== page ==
Show your child a picture of an item. Ask him to think of things the person, animal, or object can do. For example, a dog can bark, run, jump, sit, sleep, or eat.

Definitions: Ask your child to name each item. Accept any reasonable answer.

· something you write on

· something you pour on your cereal

· a frozen dessert

· something you drive

· something you ride on

· a place where you sleep

· something you sit on

· something that shines in the sky in the day

· something that shines in the sky at night

· something that children play with

· something that is furry with a long tail

· something used to cut paper

· a shape with three sides

· a shape with four sides

· something used to write on a chalkboard

· something that you stick on an envelope

· something you can spend at a store

· something good to drink that is brown

· something round that can float in the air

Verb phrases: Ask your child to complete the phrase. Accept any logical answer.

· ___________ the door

· ___________ your dinner

· ___________ your hands

· ___________ your hair

· ___________ the floor

· ___________ the phone

· ___________ the ball

· ___________ a bike

· ___________ a car

· ___________ your hands

· ___________ your shoes

Common phrases: Ask your child to complete the phrase. Accept any logical answer.

· salt and ­­­­­­­­_____________

· shoes and _____________

· up and _____________

· fingers and _____________

· cat and _____________

· car and _____________

· hamburger and _____________

· night and _____________

· peanut butter and _____________

· mother and _____________

· sister and _____________

· aunt and _____________

· cake and _____________

· hug and _____________

Ask your child to complete each sentence:

· My dad drove to the ______________.

· Fire is ______________.

·· I sleep in a ______________.

· When you are dirty, you take a ______________.

· Would you like a peanut-butter and jelly ______________.

· You wear your swim suit to the ______________.

· For dinner, we are having fried ______________.

· When it is cold, you wear a ______________.

· Cars, trucks, and busses are types of ______________.

· My dog sleeps in a ______________.

· Grandma likes to sit in her rocking ______________.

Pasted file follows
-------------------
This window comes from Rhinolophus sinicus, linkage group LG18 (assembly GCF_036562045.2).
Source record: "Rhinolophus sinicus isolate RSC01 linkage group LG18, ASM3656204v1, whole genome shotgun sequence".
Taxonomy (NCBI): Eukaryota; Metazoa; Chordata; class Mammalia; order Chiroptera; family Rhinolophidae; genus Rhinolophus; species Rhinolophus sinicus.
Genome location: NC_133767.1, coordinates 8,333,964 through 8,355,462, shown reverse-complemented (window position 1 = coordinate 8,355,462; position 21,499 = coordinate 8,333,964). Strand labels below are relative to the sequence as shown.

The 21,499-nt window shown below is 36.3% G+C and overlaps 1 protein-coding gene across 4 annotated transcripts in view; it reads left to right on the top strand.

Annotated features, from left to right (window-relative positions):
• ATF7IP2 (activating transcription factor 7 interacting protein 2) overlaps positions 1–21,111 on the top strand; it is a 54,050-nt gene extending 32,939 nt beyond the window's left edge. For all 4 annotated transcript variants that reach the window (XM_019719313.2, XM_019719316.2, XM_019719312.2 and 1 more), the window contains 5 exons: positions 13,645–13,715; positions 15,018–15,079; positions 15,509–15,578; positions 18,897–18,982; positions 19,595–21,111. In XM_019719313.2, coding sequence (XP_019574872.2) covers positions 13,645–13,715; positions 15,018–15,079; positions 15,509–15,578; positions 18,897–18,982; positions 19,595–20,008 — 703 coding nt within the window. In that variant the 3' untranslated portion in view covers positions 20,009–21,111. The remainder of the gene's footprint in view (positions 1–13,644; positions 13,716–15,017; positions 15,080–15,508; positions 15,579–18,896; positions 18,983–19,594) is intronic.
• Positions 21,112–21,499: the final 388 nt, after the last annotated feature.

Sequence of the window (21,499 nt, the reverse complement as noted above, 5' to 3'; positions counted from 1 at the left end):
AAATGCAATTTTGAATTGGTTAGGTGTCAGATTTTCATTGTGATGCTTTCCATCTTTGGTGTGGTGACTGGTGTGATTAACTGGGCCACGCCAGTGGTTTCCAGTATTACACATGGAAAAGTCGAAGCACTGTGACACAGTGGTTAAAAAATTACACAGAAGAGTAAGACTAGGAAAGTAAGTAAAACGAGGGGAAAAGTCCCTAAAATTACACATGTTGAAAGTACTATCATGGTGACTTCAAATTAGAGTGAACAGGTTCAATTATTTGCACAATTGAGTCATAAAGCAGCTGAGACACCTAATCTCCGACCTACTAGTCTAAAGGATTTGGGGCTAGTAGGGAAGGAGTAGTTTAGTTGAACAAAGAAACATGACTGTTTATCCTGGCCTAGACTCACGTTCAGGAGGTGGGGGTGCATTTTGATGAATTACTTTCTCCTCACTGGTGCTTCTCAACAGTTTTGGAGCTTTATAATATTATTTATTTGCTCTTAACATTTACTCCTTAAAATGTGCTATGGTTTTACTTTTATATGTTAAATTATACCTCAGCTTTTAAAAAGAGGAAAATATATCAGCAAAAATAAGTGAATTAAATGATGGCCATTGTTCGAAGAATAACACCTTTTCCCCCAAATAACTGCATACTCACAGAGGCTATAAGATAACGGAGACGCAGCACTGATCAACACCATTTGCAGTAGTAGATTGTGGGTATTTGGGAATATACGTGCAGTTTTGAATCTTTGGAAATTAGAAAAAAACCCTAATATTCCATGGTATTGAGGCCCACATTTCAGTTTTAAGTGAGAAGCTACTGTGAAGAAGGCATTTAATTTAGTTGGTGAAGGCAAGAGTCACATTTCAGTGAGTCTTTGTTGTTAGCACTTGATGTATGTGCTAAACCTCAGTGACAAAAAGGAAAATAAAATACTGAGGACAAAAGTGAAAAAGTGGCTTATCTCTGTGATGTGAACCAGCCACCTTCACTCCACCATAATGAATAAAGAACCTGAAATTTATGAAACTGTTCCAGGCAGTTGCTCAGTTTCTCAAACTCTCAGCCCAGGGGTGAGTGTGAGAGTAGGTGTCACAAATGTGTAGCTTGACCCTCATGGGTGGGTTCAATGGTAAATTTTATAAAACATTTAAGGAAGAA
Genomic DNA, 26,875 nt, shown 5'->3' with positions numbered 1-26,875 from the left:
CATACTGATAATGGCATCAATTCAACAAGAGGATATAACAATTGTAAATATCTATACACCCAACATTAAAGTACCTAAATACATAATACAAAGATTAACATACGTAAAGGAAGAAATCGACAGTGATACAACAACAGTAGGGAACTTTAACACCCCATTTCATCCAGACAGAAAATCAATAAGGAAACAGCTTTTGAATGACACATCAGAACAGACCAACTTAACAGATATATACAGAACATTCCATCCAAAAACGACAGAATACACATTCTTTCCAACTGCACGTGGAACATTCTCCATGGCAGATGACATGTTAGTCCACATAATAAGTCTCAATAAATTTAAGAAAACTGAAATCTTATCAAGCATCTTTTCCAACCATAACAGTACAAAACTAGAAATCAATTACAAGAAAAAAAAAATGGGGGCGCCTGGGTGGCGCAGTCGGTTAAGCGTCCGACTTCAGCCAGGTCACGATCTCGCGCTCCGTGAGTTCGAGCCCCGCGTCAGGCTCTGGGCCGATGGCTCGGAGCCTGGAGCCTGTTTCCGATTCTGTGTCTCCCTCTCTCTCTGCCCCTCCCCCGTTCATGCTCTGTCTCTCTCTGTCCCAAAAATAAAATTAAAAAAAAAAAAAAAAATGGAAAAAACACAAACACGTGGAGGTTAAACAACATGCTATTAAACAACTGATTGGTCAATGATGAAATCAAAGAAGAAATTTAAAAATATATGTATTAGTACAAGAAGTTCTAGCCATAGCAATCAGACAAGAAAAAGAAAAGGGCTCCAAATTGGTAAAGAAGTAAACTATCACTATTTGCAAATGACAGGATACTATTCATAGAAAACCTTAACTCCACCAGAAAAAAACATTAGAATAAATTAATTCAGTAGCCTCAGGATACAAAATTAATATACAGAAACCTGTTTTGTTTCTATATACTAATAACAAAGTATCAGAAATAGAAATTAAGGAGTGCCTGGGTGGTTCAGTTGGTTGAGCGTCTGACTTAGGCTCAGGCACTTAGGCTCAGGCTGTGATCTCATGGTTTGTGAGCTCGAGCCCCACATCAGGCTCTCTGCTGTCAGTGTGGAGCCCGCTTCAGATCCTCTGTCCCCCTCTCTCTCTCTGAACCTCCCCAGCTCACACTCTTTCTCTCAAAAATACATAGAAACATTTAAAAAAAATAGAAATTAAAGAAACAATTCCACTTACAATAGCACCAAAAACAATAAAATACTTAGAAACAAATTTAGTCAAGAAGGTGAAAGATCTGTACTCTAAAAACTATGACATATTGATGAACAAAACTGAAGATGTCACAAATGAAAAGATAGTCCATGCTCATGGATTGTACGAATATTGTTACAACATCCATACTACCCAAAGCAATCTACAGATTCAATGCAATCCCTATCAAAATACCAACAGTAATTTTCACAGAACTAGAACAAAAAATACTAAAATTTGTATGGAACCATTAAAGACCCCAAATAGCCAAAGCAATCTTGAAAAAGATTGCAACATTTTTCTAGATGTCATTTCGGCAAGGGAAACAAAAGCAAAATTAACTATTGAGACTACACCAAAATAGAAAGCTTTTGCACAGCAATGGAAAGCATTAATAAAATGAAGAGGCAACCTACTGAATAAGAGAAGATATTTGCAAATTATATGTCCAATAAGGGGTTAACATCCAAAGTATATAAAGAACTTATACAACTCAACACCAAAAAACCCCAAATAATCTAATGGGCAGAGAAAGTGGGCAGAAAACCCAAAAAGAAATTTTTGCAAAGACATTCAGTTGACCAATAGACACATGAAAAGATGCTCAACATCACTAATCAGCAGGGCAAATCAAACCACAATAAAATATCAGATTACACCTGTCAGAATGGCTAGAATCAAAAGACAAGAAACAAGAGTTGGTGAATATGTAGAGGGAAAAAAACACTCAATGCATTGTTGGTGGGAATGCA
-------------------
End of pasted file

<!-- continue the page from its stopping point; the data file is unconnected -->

· We saw clowns, elephants, and tigers at the ______________.

· Milk comes from a ______________.

· A father and mother and children make a ______________.

· Cars can be parked in the ______________.

· To keep your hands cold in the snow, you wear ______________.

· A long handle with a brush on the end used to clean floors is a ______________.

· A popular instrument with six strings is a ______________.

· A thin plastic tube that you sip drinks through is a ______________.

· A large animal with leathery skin and a horn on its nose is a ______________.

Similes: Ask your child to complete each phrase:

· as small as a ­­­­­­­­­­_________.

· as big as a ­­­­­­­­­­_________.

· as tall as a ­­­­­­­­­­_________.

· as fierce as a ­­­­­­­­­­_________.

· as quiet as a ­­­­­­­­­­_________.

· as loud as a ­­­­­­­­­­_________.

· as dangerous as a ­­­­­­­­­­_________.

· as hot as ­­­­­­­­­­_________.

· as cold as ­­­­­­­­­­_________.

· as sour as ­­­­­­­­­­_________.

· as sweet as ­­­­­­­­­­_________.

· as dark as ­­­­­­­­­­_________.

· as pretty as a ­­­­­­­­­­_________.

· as ugly as a ­­­­­­­­­­_________.

Ask your child to list the items needed in each situation:

· to draw a picture (paper, pencil, crayons, etc.)

· to take a bath

· to brush teeth

· to make a sandwich

· to start the car

· to sew

· to take a picture

· to build a fire

· to feed your dog

· to cook scrambled eggs

· to build a doghouse

Ask your child to add some describing words to each noun.

· dog (ex.: big snarling dog)

· pie (ex.: oozy, sweet, blueberry pie)

· face